Diagnosis gone awry: A flawed drug test could be sending thousands of innocent people to jail each year

Jackson, Brian brian.jackson at ARUPLAB.COM
Tue Jul 12 19:16:51 UTC 2016

Absolutely terrifying article; another indictment of our truly dysfunctional criminal justice system.

We see analogous issues within healthcare settings.  Drug testing is a huge industry, including both point-of-care devices and a range of commercial labs.  At our lab we get calls all the time from physicians, nurses, and social workers asking whether a set of test results means that the patient was abusing or diverting a particular drug or not.  Potential outcomes include expelling patients from pain management programs, removal of newborns from their mothers, and in some cases referral to the police.  Even scientifically "good" drug testing technologies often have interpretative subtleties due to complex and variable metabolic pathways, not to mention antibody cross-reactivity.  Outside of healthcare settings, drug testing is increasingly being used by employers or even parents checking up on their teenagers.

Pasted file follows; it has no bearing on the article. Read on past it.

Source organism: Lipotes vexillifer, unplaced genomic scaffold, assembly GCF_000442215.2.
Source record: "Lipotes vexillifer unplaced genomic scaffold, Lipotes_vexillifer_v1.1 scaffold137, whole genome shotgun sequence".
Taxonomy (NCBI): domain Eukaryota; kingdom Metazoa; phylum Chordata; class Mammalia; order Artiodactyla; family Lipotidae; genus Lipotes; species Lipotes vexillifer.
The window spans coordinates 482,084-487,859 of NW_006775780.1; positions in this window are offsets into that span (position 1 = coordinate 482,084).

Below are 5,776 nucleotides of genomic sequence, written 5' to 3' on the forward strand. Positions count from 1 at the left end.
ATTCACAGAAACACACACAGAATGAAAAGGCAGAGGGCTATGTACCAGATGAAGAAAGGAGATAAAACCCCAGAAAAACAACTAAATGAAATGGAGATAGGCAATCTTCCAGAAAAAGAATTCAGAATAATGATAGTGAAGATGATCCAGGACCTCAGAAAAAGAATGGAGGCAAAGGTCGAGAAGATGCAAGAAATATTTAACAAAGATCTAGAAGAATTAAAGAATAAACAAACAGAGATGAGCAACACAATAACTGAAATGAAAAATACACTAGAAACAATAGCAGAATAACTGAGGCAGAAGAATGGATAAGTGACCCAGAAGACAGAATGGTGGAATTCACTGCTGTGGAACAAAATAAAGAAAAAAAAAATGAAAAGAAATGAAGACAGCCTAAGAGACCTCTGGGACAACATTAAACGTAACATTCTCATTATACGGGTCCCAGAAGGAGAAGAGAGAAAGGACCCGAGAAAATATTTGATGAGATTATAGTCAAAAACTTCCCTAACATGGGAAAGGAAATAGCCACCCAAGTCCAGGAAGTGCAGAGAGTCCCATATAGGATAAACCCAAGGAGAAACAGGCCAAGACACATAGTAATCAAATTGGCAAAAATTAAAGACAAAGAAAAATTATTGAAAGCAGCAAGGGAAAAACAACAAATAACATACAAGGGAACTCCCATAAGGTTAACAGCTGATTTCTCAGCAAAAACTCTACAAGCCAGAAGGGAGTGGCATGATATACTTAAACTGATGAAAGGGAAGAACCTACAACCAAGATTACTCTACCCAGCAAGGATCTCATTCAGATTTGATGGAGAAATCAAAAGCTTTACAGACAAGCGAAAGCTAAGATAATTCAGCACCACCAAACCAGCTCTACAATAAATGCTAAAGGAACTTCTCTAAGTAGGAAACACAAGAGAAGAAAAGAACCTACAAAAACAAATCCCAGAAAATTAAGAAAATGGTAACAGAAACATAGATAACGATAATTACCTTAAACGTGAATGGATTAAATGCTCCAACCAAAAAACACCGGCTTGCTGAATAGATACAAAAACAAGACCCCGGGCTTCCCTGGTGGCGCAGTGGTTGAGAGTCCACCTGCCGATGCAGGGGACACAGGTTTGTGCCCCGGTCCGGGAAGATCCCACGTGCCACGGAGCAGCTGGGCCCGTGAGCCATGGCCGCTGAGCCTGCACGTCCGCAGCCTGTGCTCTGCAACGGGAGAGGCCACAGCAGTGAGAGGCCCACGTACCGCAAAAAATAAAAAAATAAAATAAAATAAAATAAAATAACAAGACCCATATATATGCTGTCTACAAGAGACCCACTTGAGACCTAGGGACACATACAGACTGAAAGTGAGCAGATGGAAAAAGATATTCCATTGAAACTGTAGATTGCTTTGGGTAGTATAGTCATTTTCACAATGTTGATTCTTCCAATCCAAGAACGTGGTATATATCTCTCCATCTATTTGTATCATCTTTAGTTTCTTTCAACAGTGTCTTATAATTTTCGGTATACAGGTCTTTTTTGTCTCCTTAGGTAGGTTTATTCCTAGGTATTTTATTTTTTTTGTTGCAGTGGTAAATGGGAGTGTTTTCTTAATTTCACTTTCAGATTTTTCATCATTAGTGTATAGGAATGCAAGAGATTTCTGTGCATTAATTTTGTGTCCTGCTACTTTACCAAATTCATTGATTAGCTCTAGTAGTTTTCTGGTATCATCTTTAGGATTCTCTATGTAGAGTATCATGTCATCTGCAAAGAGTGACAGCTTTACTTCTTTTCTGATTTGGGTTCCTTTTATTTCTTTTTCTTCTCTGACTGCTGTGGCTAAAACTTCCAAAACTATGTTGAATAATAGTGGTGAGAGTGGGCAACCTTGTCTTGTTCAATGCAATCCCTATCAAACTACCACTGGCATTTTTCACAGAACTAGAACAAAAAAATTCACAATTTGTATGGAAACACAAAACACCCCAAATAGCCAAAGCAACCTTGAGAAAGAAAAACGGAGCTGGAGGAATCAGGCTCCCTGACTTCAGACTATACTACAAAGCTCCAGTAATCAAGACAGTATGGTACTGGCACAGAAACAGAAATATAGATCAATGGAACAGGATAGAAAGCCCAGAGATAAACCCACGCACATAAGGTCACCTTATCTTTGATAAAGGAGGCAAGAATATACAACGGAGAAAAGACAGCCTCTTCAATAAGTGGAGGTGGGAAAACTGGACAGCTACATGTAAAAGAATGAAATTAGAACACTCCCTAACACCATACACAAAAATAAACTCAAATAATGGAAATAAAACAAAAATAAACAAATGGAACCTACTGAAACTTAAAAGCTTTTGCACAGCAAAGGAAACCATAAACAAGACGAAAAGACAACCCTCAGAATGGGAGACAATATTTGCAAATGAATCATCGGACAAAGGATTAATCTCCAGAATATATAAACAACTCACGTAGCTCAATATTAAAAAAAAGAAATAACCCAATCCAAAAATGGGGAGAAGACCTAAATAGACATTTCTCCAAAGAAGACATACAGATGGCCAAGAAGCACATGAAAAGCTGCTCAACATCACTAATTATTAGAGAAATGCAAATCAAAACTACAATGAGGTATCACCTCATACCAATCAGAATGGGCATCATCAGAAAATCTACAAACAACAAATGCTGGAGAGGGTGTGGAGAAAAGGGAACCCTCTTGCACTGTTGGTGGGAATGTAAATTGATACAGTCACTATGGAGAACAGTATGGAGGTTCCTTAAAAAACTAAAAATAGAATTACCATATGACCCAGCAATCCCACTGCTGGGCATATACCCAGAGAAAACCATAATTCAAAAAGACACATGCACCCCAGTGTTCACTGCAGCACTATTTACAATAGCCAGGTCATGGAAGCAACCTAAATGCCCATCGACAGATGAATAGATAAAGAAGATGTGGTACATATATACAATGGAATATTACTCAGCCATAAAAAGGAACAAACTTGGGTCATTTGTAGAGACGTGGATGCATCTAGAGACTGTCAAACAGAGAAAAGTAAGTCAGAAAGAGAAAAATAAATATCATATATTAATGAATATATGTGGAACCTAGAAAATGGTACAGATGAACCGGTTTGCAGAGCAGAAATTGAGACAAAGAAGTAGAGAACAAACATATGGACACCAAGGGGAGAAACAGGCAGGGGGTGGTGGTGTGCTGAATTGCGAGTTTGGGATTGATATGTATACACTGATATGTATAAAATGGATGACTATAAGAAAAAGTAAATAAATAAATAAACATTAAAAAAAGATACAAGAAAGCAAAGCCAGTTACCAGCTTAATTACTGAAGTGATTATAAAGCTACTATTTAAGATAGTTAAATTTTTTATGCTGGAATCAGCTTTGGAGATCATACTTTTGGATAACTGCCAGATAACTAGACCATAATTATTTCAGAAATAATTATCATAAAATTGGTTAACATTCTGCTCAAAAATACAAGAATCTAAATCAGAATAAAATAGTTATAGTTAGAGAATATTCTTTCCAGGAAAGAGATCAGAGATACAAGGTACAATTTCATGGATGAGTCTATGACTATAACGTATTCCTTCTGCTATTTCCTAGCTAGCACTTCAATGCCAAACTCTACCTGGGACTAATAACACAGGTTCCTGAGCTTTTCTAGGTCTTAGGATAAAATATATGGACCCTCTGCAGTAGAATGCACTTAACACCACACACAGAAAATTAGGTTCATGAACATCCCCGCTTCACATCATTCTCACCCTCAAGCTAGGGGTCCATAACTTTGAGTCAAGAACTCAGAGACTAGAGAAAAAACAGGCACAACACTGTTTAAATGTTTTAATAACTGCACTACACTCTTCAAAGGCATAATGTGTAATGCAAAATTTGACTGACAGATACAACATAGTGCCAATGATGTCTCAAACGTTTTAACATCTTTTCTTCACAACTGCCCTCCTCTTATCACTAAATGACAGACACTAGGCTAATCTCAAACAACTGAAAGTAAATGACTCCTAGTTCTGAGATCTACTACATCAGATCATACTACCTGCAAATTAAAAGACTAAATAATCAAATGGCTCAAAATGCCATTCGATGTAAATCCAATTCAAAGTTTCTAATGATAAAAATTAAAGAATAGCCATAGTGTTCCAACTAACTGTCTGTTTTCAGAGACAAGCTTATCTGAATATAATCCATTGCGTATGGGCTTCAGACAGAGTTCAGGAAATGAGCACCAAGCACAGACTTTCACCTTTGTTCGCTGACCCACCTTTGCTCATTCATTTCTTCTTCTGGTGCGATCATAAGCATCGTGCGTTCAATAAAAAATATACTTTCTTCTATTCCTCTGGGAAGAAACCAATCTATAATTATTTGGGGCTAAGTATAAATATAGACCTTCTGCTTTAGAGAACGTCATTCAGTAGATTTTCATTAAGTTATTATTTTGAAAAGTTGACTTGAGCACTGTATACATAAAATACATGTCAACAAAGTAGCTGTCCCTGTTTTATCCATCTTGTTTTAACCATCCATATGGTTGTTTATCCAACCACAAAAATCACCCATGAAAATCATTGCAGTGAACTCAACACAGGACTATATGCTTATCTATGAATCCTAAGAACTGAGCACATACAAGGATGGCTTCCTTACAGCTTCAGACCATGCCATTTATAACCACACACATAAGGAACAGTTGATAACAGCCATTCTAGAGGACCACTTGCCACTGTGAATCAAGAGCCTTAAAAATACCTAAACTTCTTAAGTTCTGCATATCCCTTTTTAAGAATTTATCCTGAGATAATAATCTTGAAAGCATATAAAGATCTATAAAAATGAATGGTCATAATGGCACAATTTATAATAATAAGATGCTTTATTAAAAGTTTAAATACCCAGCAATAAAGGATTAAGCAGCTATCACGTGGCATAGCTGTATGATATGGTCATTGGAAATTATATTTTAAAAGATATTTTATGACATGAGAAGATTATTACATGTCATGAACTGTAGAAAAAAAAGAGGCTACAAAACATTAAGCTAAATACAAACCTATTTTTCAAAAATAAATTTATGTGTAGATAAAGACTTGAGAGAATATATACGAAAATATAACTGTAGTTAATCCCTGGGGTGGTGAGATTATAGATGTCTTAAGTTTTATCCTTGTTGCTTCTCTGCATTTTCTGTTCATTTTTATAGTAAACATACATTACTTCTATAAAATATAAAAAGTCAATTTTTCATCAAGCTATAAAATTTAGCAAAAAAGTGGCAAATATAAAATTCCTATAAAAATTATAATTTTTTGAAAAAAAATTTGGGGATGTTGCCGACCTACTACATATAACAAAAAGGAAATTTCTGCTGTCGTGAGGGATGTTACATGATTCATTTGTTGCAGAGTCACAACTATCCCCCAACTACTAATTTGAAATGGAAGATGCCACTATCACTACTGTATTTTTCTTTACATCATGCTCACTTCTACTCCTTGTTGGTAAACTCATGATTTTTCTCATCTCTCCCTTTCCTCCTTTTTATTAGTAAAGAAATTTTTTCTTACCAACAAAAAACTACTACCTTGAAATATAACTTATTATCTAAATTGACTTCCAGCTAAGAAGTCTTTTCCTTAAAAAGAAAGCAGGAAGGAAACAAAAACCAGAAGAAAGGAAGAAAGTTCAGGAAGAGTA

We're pleased to field these interpretive phone calls.  What's worrisome is not knowing how many misunderstandings occur each day when the decision maker doesn't seek clarification, and what sorts of decisions might result from those misunderstandings.

--Brian Jackson
From: Mark Graber [graber.mark at GMAIL.COM]
Sent: Tuesday, July 12, 2016 12:09 PM
Subject: [IMPROVEDX] Diagnosis gone awry: A flawed drug test could be sending thousands of innocent people to jail each year

This is a disturbing article in this week’s NY Times magazine on the roadside tests police use to detect narcotics.  People are being jailed for narcotics possession based on tests that have high, and unknown, rates of false positive results.



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